Two Ways: Dividends and Buybacks Take a Backseat
Strengthen your portfolio in good times and bad.
Stocks are back in fashion now, but gone are the days of big dividends and stock buybacks. In a story by the Wall Street Journal, these two bull-market staples aren't likely to return for quite some time.
Companies are still clinging to their cash reserves still in fear from the aftershocks of the global financial crisis. In data provided by Standard & Poors, just 233 companies increased their dividend payments during the second quarter, down from 455 the year before, a new low since S&P began keeping records in 1956.
For more on the markets, see Professor Vinny Catalano's Economy Is Out of the Woods, But Into a Swamp.
From the Bull Pen: For dividend plays, consider oil company BP (BP) with a 6% dividend yield. And if the dollar continues its downtrend, bulls will be very happy with its diverse revenue stream. For the more passive investor, one can start an initial position here at $55, and add toward gapfill at $53. A sell stop can be set below $52.
From the Bear Cave: Not all dividend plays are equal. Consider a downside play in Consolidated Edison (ED) with its heavy US exposure. Those playing the downside can set a buy stop above recent highs near $40.50.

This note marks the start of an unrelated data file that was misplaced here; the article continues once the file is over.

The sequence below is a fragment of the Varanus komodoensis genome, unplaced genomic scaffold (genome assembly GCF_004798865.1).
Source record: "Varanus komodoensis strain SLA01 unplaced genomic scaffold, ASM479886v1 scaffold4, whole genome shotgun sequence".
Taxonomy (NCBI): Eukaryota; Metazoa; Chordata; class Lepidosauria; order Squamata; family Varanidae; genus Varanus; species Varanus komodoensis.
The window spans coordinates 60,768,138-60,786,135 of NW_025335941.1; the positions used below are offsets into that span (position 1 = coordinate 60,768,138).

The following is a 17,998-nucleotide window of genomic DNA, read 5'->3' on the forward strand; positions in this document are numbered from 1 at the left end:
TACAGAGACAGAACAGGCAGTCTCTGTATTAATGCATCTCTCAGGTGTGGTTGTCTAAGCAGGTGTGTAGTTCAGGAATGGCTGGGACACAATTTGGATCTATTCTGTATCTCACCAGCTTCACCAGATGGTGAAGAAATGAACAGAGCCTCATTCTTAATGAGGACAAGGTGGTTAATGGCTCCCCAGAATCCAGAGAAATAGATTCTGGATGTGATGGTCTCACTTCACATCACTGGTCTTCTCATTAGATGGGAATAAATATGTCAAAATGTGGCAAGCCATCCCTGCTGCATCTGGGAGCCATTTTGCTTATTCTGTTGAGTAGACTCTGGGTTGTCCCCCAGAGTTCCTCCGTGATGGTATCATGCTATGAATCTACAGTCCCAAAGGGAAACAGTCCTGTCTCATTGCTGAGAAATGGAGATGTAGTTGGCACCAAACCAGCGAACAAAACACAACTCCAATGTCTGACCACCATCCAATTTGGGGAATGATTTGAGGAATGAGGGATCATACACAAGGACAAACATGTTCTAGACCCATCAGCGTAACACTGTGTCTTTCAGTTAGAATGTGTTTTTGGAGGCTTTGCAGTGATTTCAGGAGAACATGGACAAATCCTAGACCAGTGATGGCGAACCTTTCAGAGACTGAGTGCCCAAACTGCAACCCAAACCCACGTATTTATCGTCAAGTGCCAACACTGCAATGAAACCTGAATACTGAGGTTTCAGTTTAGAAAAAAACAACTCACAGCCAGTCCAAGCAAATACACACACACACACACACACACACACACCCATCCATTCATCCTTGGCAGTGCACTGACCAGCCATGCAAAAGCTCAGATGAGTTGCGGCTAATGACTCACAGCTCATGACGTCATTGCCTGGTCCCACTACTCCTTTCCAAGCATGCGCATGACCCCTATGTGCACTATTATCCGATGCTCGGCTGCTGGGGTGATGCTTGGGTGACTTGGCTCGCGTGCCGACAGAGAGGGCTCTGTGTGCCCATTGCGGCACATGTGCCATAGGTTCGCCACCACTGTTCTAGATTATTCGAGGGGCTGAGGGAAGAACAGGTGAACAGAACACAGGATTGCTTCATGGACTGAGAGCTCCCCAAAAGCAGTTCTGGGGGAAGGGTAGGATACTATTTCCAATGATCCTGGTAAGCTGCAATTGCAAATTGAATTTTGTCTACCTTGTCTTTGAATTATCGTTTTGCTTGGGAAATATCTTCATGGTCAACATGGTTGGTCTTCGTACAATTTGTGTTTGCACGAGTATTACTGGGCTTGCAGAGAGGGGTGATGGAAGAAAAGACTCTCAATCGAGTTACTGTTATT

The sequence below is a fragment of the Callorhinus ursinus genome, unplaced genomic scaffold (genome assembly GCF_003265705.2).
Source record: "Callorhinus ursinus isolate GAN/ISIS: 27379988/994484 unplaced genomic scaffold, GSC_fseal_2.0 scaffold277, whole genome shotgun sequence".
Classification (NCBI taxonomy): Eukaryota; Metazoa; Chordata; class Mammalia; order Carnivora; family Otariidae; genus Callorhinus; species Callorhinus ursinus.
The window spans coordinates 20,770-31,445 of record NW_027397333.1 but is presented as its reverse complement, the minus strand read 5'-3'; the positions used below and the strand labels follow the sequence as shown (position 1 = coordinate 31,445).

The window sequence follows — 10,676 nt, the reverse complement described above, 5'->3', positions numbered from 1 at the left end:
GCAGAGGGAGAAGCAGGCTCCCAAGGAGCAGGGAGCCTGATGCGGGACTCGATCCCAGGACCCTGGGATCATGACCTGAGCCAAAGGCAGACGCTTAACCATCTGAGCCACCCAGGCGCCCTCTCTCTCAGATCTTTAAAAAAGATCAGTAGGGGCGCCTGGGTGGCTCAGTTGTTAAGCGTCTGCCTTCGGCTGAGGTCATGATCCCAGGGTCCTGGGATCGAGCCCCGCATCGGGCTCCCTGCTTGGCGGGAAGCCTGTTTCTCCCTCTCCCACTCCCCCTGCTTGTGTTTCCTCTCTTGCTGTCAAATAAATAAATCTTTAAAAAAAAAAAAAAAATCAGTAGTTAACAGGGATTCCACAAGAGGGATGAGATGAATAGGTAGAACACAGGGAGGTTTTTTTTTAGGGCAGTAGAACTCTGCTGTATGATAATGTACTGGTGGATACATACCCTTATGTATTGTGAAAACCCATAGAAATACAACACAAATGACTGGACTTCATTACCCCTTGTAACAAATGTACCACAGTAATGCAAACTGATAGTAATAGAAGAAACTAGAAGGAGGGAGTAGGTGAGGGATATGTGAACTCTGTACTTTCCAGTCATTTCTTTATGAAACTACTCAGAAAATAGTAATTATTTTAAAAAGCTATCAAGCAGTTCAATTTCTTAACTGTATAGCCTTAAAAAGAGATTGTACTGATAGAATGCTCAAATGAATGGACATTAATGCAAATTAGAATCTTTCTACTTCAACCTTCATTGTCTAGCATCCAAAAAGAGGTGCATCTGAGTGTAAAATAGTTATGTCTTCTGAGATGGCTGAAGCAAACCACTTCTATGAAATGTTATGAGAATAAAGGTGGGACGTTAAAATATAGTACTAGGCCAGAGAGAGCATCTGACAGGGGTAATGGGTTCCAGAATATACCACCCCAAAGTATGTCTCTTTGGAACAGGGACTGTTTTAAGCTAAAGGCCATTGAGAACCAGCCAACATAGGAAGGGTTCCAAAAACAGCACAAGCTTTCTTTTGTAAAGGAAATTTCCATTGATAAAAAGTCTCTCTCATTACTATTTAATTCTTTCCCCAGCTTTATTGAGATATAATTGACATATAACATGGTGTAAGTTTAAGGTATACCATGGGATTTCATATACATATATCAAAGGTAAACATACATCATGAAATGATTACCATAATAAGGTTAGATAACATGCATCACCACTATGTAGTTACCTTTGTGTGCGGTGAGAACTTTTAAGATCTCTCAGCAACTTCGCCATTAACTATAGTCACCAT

Quick Check Around the World
Asian trading closed with the Nikkei -0.66%, India 0.29%, Hang Seng 0.44%, Shanghai 2.22%, and Taiwan 0.07%.
Across the pond, we see the FTSE 0.72%, CAC 0.83%, DAX 0.56%
As of 8:10 a.m. EST, S&P Futures are trading +1.25 to 1039.00 and Nasdaq futures are +3.750 to 1686.50.
A Look at Commodities
Over in commodities, crude oil is -0.24 to 71.70 while gold is +5.80 to 1003 this morning. Silver is +0.18 to 16.85 and copper -0.250 to 285.70.
The dollar index is -0.2050 to 76.8800.
On the Radar
08:30 Export Price ex-ag
08:30 Import Price ex-oil
09:55 Michigan Sentiment- Prel 67.3 cons.
10:00 Wholesale Inventories -1.0% cons.
02:00 Treasury Budget -174.0b cons.
Happy Friday! Good luck and have a great weekend!
With the price of oil reaching record highs, understanding world oil supply has never been more important. Hoofy and Boo present a clear look at this often opaque subject.
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